Benton, Franklin counties’ manufacturing job growth slows

Jobs in manufacturing have slowed down progressively during the last year across Benton and Franklin counties. The region appears to finally be catching up with the state growth rate for manufacturing jobs, which has been minimal.

The most recent figures from the Bureau of Labor and Statistics for April 2018 show manufacturing jobs have decreased 8.8 percent over the year, falling from about 8,000 last spring to 7,300 this year for non-farm manufacturing roles. Year over year, there were layoffs at the start of the year that were made up for in later quarters. It’s not yet clear if the same trend will follow this year as well.

During the last decade, the total job growth for manufacturing in the region has been about 1,000 positions.

When expanded statewide, manufacturing growth has been more dismal.

“The state has never recovered from the recession,” said Ajsa Suljic, regional labor economist for the state Employment Security Department.

Washington gained 500 jobs in manufacturing over the last year. Most of the losses connected to the recession were in durable manufacturing positions, which can be responsible for creating bigger ticket items.

Suljic said some of the slow growth may be related to the automation connected to manufacturing positions that sometimes replace the need for humans. But Suljic said the numbers still balance out.

“For every automation, there’s another job created elsewhere that may be out of manufacturing. (Automation) is impacting the hands-on workers statewide,” she said.

On the whole, Suljic said manufacturing is one of those innovative industries with a lot of engineering and dynamics. While this can reduce the need for hands-on workers, industries like food manufacturing still require a person to monitor things, like quality assurance.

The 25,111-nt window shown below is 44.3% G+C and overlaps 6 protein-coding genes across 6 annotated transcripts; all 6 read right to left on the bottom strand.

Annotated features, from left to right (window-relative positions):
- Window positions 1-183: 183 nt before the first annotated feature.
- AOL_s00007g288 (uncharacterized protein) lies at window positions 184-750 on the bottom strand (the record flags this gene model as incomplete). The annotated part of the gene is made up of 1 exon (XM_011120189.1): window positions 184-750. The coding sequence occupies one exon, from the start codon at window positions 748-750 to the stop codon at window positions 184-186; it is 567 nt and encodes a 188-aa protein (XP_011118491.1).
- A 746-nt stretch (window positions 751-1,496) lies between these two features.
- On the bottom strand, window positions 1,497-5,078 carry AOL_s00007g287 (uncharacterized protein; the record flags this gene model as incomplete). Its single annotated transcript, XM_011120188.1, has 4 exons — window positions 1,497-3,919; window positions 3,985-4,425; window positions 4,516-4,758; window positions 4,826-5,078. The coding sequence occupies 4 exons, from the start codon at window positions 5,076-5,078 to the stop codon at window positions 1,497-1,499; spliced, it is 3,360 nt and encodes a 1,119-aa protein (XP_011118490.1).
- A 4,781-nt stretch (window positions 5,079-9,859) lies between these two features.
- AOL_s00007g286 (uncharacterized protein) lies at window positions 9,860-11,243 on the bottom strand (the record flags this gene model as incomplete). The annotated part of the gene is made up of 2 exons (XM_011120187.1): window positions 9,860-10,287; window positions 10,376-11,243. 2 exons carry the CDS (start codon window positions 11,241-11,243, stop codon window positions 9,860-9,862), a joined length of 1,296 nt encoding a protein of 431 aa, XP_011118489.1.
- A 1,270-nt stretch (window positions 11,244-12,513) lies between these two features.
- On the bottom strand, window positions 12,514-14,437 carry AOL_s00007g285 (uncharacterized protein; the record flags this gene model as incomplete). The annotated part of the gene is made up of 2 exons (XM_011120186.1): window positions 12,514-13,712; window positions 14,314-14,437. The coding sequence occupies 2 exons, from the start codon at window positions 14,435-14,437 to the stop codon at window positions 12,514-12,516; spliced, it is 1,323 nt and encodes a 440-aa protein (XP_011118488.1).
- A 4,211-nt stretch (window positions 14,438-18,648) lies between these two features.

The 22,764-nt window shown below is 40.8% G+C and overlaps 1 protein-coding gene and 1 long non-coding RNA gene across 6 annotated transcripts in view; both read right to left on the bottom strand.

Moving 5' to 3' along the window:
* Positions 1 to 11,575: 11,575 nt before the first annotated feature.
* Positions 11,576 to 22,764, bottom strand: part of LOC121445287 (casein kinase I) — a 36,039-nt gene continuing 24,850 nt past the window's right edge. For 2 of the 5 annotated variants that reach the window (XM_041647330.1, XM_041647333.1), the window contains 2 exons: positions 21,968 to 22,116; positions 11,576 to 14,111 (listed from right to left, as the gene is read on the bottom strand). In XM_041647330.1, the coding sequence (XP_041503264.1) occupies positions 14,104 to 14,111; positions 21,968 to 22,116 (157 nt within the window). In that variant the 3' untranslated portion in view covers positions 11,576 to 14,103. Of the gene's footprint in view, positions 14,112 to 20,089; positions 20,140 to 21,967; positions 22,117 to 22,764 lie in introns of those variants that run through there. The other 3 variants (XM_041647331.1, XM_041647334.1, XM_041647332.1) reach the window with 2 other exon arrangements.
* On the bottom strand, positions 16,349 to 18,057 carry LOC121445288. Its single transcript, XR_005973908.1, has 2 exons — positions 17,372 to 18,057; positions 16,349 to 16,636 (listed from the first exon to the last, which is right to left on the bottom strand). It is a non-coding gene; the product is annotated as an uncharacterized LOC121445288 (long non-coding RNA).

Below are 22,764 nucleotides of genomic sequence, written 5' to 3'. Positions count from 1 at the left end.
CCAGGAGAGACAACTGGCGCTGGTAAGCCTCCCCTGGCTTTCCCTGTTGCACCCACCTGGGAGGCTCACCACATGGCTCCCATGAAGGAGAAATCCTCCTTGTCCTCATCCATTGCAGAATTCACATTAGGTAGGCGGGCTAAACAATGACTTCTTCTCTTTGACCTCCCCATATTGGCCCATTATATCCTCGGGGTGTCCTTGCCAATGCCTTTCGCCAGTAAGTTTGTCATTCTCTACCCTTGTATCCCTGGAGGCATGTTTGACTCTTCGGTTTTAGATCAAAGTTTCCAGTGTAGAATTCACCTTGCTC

The majority of manufacturing jobs across Benton and Franklin counties are connected to roles in the food or beverage industries, but still aren’t a large driver of the region’s overall economy. Manufacturing accounts for less than 4 percent of total employment in the Tri-Cities.

“It’s still a good base for us to have,” said Suljic, adding that jobs are not clustered in one spot.

Many of the food-related roles are connected to food processing, due to the large amount of raw product in close proximity, with a big focus on potatoes.

Last fall, Lamb Weston opened a new potato processing line in Richland, creating about 150 jobs. Another 100 jobs were expected from the secondary impact to the line opening, a trickle-down effect that is commonly associated with manufacturing positions.

Administrators at Tri-Tech Skills Center in Kennewick have found it challenging to introduce students to jobs in manufacturing, recently merging its manufacturing program with drone aviation in hopes of upping the interest level.

“It’s hard for today’s generation to understand the Xbox doesn’t just appear,” Suljic said. “It has a whole process of getting to your house.”

Local schools that train future manufacturing workers include Tri-Tech for high school students, and Columbia Basin College, where students can pursue an associate’s degree in manufacturing technology.

For those who continue their education in the field, jobs can be lucrative and well-paying in some forms of manufacturing, like durable goods, which commands an average annual salary of $65,670 for workers in Benton and Franklin counties.

Suljic said it’s still important to recruit for all levels of workers to avoid a skills gap. Despite a lack of large growth in worker demand for manufacturing jobs, the average manufacturing worker in the Tri-Cities across all specialties can still earn $50,085 annually, for jobs that are considered stable and offer the opportunity for growth.

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